Baby Yoda Gets Another New Name In The Mandalorian Season 3 Finale

This article contains spoilers for the season 3 finale of "The Mandalorian."

Talk about a glow-up. Season 3 of "The Mandalorian" has primarily concerned itself with exploring the eponymous group of castaways and their myriad cultural beliefs, from the significance of mythosaurs to earning the right to wield the Darksaber to the importance of reclaiming their lost home world of Mandalore. But despite being pushed to the background for several stretches of the season, our favorite Force-sensitive little miscreant has somehow managed to save one of the most surprising reveals of the finale for himself. (Check out /Film's recap by Bryan Young here.)

In the midst of the epic clash between Din Djarin (Pedro Pascal) and Giancarlo Esposito's Moff Gideon, itself taking place amid the larger engagement of Imperial remnant forces against Bo-Katan's (Katee Sackhoff) united Mandalorian front, Grogu stole the show with some heroics of his own. First saving Mando from his Stormtrooper captors, our little green friend then took on three of the Praetorian Guards. As if that weren't enough, he then saved the day with his Force-sensitive abilities, warding off certain fiery death after Axe Woves (Simon Kassianides) crashed their starship into Moff Gideon's headquarters. All that led to his much-deserved reward: a new name, symbolizing just how far he and Din Djarin have come over the last few years together.

Goodbye The Child, see ya later Baby Yoda, and farewell Grogu. It's time to meet Din Grogu, former Foundling of the Mandalorian clan, current knight of the Ancient Order of Independent Regencies, and now a full-on apprentice to Din Djarin. With season 3 in the rearview mirror, let's untangle exactly what this latest name change truly means.

What's in a name?

For most viewers, watching the Armorer (Emily Swallow) bestow a new name upon Grogu that tightens the family connections between himself and Din Djarin would be heartwarming and satisfying enough. But fans more invested in Mandalorian customs might notice a little inconsistency. Typically, the naming conventions of this race resembles that of most Western cultures in our own world: the second name is treated as the family name. Hence Bo-Kotan and her sister Satine from "The Clone Wars," both of whom are of House Kryze, or Paz Viszla (may he rest in peace!) and his son Ragnar Vizsla, or the most obvious example of Jango and Boba Fett.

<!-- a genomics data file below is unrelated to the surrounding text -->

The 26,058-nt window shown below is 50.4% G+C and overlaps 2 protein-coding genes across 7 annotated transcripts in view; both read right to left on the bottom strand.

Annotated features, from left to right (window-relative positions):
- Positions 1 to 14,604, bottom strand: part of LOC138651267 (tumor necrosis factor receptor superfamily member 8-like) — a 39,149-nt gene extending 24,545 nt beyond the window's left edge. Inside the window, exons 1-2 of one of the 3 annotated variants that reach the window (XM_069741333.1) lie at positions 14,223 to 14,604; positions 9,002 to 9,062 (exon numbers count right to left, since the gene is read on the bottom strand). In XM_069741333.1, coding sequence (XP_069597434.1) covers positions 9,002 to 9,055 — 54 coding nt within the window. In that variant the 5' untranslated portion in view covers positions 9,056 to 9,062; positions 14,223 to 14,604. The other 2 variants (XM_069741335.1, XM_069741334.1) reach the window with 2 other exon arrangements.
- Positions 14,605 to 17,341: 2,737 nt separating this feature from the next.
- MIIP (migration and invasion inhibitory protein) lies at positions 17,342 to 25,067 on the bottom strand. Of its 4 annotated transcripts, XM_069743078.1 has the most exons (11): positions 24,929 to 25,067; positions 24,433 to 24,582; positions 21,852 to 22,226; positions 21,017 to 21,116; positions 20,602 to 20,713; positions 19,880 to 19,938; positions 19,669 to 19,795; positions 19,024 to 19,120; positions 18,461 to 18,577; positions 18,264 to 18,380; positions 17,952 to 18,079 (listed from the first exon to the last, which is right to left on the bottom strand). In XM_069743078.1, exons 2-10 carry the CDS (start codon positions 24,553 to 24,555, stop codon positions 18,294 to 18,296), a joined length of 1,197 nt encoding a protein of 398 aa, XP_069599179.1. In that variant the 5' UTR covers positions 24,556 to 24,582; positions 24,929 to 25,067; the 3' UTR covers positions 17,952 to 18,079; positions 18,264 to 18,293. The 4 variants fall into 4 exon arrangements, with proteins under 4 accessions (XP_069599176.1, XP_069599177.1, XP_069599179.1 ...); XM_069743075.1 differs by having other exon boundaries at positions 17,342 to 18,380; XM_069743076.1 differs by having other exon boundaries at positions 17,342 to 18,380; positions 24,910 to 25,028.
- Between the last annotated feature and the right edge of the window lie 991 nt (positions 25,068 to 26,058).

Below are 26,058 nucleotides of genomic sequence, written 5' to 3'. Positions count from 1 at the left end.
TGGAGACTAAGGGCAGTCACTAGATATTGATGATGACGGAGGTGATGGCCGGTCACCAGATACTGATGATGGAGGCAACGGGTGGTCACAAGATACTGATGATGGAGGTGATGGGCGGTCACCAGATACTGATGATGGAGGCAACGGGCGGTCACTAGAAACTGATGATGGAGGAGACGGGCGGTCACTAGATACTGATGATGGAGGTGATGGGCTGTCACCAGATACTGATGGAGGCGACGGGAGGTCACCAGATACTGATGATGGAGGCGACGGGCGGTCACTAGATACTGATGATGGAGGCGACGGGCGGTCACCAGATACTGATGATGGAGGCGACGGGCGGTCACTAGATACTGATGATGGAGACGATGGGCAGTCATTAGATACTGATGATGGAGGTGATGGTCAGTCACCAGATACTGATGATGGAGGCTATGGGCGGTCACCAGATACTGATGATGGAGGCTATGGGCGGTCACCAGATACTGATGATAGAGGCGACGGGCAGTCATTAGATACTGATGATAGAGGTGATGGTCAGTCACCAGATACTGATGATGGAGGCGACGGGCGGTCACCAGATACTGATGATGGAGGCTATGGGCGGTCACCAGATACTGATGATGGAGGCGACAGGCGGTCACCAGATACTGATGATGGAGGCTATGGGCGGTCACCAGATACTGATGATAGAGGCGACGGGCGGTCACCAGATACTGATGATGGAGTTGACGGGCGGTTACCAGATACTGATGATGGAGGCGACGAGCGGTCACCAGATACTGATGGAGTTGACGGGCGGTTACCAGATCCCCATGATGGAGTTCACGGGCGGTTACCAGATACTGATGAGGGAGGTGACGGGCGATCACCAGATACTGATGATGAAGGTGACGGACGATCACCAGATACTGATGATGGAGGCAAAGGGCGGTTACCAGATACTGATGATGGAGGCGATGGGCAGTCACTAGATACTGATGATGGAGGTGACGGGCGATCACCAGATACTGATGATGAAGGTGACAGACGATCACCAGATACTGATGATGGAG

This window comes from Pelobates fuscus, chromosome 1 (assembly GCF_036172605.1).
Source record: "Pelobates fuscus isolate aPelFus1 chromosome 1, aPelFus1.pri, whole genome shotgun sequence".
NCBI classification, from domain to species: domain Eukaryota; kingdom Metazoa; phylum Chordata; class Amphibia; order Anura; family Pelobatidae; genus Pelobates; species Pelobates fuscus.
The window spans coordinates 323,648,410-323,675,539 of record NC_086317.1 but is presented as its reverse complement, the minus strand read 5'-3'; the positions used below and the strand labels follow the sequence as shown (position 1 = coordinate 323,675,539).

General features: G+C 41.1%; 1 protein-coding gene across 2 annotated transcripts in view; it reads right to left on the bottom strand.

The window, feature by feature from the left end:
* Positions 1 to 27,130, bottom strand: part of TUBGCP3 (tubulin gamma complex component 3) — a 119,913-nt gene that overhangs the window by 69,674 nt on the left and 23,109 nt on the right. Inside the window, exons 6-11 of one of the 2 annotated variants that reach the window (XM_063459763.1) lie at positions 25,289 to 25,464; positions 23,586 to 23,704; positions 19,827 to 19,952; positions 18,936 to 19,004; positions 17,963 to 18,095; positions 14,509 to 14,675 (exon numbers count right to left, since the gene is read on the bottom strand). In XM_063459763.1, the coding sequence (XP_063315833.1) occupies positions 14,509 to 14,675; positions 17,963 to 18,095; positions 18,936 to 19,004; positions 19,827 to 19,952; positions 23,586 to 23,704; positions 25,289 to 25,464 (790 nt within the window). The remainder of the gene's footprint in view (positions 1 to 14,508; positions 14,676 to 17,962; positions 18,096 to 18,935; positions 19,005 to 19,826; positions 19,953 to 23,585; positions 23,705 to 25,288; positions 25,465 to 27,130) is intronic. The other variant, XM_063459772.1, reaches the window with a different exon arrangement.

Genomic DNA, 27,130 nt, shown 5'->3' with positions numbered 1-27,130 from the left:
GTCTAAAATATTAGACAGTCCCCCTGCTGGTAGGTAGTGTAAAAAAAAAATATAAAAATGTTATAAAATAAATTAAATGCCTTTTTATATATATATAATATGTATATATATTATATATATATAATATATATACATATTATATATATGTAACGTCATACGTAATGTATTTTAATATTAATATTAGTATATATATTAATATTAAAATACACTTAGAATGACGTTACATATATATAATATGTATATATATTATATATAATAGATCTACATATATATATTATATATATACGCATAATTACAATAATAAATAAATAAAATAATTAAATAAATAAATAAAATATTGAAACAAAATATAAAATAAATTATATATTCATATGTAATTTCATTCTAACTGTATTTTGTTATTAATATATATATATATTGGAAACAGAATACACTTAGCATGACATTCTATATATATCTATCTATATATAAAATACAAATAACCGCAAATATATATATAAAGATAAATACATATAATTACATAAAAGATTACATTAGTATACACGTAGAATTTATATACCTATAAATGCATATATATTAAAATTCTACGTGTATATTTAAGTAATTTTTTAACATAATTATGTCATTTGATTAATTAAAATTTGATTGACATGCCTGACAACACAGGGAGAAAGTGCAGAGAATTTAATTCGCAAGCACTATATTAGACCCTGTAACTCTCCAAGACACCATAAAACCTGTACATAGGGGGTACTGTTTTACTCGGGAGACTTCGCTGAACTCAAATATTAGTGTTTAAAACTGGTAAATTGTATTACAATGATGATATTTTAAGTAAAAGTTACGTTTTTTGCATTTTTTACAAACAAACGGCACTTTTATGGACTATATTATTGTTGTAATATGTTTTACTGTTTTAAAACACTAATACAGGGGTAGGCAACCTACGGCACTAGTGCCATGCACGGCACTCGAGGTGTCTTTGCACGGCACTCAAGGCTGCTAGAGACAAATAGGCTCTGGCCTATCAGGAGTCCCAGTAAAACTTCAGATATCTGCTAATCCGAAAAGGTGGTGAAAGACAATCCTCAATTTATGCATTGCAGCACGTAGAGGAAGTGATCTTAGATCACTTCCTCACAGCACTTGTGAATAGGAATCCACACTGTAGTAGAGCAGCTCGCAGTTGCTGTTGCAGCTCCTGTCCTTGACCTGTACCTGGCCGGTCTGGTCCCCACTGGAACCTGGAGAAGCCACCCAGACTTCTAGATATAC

But by having Din Djarin officially adopt Grogu and thus rename him Din Grogu, that puts a bit of an unprecedented twist on established lore and tradition. Conventional wisdom would suggest the name of Grogu Djarin instead, a moniker that many fans (especially on Tumblr) have already been using to refer to Mando's young ward.

Of course, there are a few reasonable explanations for this, both in-universe and out. Firstly, it's fair to assume that this simply abides by Din Djarin's original home world. Remember, before he became a Mandalorian himself, he came from a completely different culture that likely operated by its own different customs. While many of us have referred to him as Din for short throughout the course of the series, perhaps it would've been more accurate to use Djarin. That's what we get for assuming, folks! In terms of real-world influences, this approach would further link "Star Wars" with its Japanese roots, which traditionally places the surname preceding an individual's given name.

It's eminently possible that this — or some combination thereof — was the logic behind breaking from canon. Mystery solved!

Welcome to the family

Intriguingly, this seemingly minor development in the season finale could provide a hint of what we can expect in the upcoming (and already-written) season 4 of "The Mandalorian." Over the last 3 seasons, we've watched the main duo progress from a simple mercenary and his bounty to a grizzled ol' softie protecting a helpless innocent to an actual father/son dynamic. This name change, as much as it might depart from canon, simply makes literal what fans have already known for some time.

Din Djarin and Din Grogu are now family. It'd be easy to define their relationship by what previous seasons have done, such as essentially a plot device in the first season that the villainous Moff Gideon sought to destroy, or a Jedi-in-training that Luke Skywalker (a creepily deepfaked, er, de-aged Mark Hamill) wanted to mold in his own image after the season 2 finale, or even a young Mandalorian Foundling that Din Djarin tried to teach the ways of the Creed to throughout season 3. Instead, tying the heart and soul of the show together as a father and son helps transcend all those other (relatively) meaningless labels and gives them a fresh start. The final image of season 3 sees the pair finally at peace, enjoying a moment of respite from Imperial conspiracies and the threat of war. That downtime can't continue forever if we want to see them return for another adventure, obviously, but there's something to be said for delivering an ending that could easily have served as the conclusive series finale.

After seeing Mandalorians of wildly different stripes unite to retake their fallen world, perhaps Din Djarin and Din Grogu can take the next step and provide hope of a new way forward for this isolationist clan.